Old Testament Origin
Not only was Yahweh zealous, but there were heroic examples to follow in the history of Israel like Elijah, Jehu, Simeon and Levi, but none more famous than Phinehas (Num. 25:6-13). Phinehas is best known for driving a spear through both an Israelite man and a Midianite woman after they’d entered a tent together in the midst of an act of Israel’s repentance. God declared of him, “he was as zealous for my honor among them as I am…. he was zealous for the honor of his God and made atonement for the Israelites.” (Num. 25:11b;13b)
Biblical Zeal: A Definition
There are three poignant features of zeal drawn from these stories. James Dunn distills these values, practiced by Paul before his conversion as,
- An unremitting commitment to maintain the distinctiveness of Israel’s religious and national boundaries.
- A willingness to ensue the use force to ensure these boundaries.
- The readiness to direct this violence not only against Gentiles but also against fellow Jews.
After his conversion, Paul’s zeal is converted to,
- an unremitting commitment and calling to preach the Gospel, rooted in the story of Israel, to the Gentiles beyond Israel’s boundaries. (Gal. 1:16)
- A willingness to endure violence, persecution and even death to preach the Gospel beyond the national and religious boundaries of Israel in obedience to Christ. (2 Cor. 12:10)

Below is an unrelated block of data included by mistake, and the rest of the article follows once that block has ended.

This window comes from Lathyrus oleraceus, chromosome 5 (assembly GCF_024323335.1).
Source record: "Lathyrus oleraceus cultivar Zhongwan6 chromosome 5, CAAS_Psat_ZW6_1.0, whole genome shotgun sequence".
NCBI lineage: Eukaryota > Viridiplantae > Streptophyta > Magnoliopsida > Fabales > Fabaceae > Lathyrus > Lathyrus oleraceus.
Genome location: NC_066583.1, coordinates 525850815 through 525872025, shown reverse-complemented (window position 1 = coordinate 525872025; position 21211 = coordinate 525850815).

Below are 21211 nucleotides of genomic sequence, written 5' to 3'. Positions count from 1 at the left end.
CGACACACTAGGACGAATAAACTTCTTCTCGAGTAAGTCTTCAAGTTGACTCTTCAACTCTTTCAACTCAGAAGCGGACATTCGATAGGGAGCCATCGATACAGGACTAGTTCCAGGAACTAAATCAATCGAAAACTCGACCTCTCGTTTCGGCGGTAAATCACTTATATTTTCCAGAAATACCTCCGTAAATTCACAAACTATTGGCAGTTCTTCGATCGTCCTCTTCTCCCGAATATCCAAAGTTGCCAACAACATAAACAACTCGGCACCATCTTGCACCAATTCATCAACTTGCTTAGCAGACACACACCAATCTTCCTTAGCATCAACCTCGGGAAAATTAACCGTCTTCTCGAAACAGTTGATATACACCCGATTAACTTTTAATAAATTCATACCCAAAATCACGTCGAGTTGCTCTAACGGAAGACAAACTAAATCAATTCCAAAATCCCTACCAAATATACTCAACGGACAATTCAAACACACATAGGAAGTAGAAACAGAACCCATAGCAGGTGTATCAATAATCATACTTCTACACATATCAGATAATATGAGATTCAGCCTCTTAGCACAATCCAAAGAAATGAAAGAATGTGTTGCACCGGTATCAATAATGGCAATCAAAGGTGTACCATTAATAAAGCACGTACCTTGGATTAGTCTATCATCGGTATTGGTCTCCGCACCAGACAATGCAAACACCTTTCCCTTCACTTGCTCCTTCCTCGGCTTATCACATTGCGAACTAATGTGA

- The readiness to absorb the violence of persecution for the sake of Christ, in self-giving love and sacrifice, especially from one’s own community as Christ himself did. (Eph. 5:1-2)
Zeal For The Family of God
In collusion with Paul, we are called to embrace a zeal to see brothers and sisters reconciled…because they already are, in Christ. At times, we may feel the need to protect our boundaries of conviction even against our own “family.” There are legitimate concerns in any family that require having boundaries within one’s familial circles, but are those concerns grievous enough to form hard-lined boundaries, keeping some in and others out. These concerns can sometimes be labeled fears. Fears tend to be managed with fear or with apathy or at times with a zeal that mirrors the kind Paul demonstrated before his conversion – a willingness to protect the boundaries at all cost, even against our own family.
Colossians 1:17 and the example of Christ’s self-giving love demonstrate a different path though for us. When we disagree for very good reasons over very important issues, Christ first calls us to an unremitting commitment to Christ’s priestly prayer for Christian unity in John 17. He calls us to be willing to suffer on behalf of the unity of the body, even if that suffering is to come from another part of Christ’s body. He calls to us to a converted zeal, the zeal that Paul’s ministry was defined by as he wrote in Romans 12;
“Love must be sincere. Hate what is evil; cling to what is good. Be devoted to one another in love. Honor one another above yourselves. Never be lacking in zeal, but keep your spiritual fervor, serving the Lord. Be joyful in hope, patient in affliction, faithful in prayer. Share with the Lord’s people who are in need. Practice hospitality.” – Romans 12:9-13
As we pursue zeal, let it be a zeal for each other over and against our positions, rather than a zeal for our positions over and against each other.
For Further Reading:
- The Theology of Paul the Apostle by James G. Dunn
- The Zealots by Martin Hengel
- The concept of “Zeal” in Second-Temple Judaism and Paul’s critique of it in Romans 10:2 by Vincent Smiles